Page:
Tom Ellenburg, Myrtle Beach city attorney

Myrtle Beach Mayor Brenda Bethune said no consensus was reached on the four people interviewing for the city attorney job. She said the city council will be discussing the candidates again during an executive session soon.

The city council has a retreat at Magnolia’s at 26th scheduled for Wednesday and Thursday of next week. Bethune said there will likely be an executive session on the agenda to discuss personnel matters.

Thomas Ellenburg has been the city attorney since May 1, 2000. His salary is $150,462 annually.

Ellenburg has said he will retire when his contract expires in June.

The candidates are state Rep. Alan Clemmons, Alicia E. Thompson, Joi Y. Page and William A. Bryan Jr.

Clemmons has been in the state House of Representatives since 2003. He is the founder and managing attorney at Clemmons Law Firm in Myrtle Beach. He is the chairman of the National I-73/74/75 Corridor Association.

“Thus far, the highlight of my professional service to Myrtle Beach has been, for over half that time, to represent her citizens in the South Carolina General Assembly,” Clemmons wrote in his cover letter to the city. “To apply my professional skills, at the close of my elective service and during this pivotal time in our city, to serving Myrtle Beach City Council as its members chart our city’s future course would, if offered, be the capstone of my career.”

Thompson is a partner with Burr Forman McNair. She founded Execu Vision, Inc., a nonprofit “now under the umbrella of the Myrtle Beach Area Chamber of Commerce” which connects and educates executive leaders on the Grand Strand.

“My experience has taught me that approaching a problem with common sense and from a place of understanding often leads to a resolution that is satisfactory to all parties,” Thompson’s cover letter states. “Although I have enjoyed my time at McNair and value the relationships that I have forged in the firm and with my clients, I would like to work in the public interest sector serving my community, either in government or in the nonprofit context.”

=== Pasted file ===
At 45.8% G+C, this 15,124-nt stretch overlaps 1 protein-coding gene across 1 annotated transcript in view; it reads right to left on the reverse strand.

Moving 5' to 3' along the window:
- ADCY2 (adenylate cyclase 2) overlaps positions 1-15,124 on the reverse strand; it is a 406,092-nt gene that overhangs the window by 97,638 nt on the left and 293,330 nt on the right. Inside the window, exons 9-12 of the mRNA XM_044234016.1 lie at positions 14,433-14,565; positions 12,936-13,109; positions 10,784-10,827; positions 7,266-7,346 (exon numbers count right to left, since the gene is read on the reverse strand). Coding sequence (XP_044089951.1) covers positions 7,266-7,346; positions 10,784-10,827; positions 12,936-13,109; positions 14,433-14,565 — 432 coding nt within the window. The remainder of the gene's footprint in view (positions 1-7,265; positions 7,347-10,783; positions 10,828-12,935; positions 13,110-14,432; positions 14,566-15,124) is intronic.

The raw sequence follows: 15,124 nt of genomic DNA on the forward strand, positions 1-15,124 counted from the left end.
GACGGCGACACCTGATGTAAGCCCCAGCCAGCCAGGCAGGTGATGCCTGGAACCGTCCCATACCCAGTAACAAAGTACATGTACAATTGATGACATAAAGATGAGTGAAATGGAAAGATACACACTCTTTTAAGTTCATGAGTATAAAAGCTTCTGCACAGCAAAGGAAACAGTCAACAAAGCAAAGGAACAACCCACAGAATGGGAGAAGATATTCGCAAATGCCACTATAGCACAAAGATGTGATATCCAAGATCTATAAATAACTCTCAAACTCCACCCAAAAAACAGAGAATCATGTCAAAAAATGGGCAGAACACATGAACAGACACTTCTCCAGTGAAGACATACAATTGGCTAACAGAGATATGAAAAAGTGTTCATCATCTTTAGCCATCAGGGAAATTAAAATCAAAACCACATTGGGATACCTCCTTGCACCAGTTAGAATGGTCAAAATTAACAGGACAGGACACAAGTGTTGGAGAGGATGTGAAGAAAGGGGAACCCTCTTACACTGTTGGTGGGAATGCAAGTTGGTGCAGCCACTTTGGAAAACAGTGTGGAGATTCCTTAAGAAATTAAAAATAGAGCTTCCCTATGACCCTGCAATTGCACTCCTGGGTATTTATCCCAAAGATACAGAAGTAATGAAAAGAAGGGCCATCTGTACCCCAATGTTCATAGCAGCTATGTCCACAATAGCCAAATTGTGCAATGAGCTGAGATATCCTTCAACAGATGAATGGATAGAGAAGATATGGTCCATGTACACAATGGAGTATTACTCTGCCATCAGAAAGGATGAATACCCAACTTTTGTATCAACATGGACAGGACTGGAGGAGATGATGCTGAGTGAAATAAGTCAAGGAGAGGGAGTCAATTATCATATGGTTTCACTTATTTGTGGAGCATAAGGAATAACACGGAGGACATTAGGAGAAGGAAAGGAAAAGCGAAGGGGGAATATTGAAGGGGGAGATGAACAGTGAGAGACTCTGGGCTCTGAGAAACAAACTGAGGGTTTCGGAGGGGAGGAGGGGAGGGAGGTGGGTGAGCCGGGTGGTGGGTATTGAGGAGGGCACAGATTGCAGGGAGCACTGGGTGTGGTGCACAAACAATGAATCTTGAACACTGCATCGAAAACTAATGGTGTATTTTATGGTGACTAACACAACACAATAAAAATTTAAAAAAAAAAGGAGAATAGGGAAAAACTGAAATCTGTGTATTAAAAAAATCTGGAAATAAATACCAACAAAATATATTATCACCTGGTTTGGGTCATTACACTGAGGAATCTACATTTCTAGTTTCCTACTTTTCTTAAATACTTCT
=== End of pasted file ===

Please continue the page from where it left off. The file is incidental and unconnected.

Page has been the assistant city attorney since 2000. She is a city prosecutor and the victim advocate division head.

“Throughout my career, I have appeared before Council, both at Council and at Workshop, in successful quasi-judicial matters,” her cover letter to the city states. “Early in my career here, I tried a lengthy televised hearing, to raze that old Bon Villa Hotel, before Council. I also conducted the matters before Council concerning a fourteen state sting against Asian Spas. That case involved human trafficking and prostitution. Fortunately, only one was located in our City, and Council promptly closed it after the testimony I solicited from our officers and FBI agents.”

Bryan is the partner in charge of the Collins & Lacy law firm Grand Strand office. He is a member of the South Carolina Trucking Association and the United States Tennis Association.

“My practice is almost exclusively defense oriented,” Bryan’s cover letter states. “For nearly 20 years, my job has been to evaluate and advise clients about risks, minimize client exposure, and negotiate outcomes. Since returning to the beach almost 10 years ago, I have proudly represented the City of Myrtle Beach in both State and Federal Court.”

Janet Morgan is the editor of the Myrtle Beach Herald. Contact her at 843-488-7258 or at


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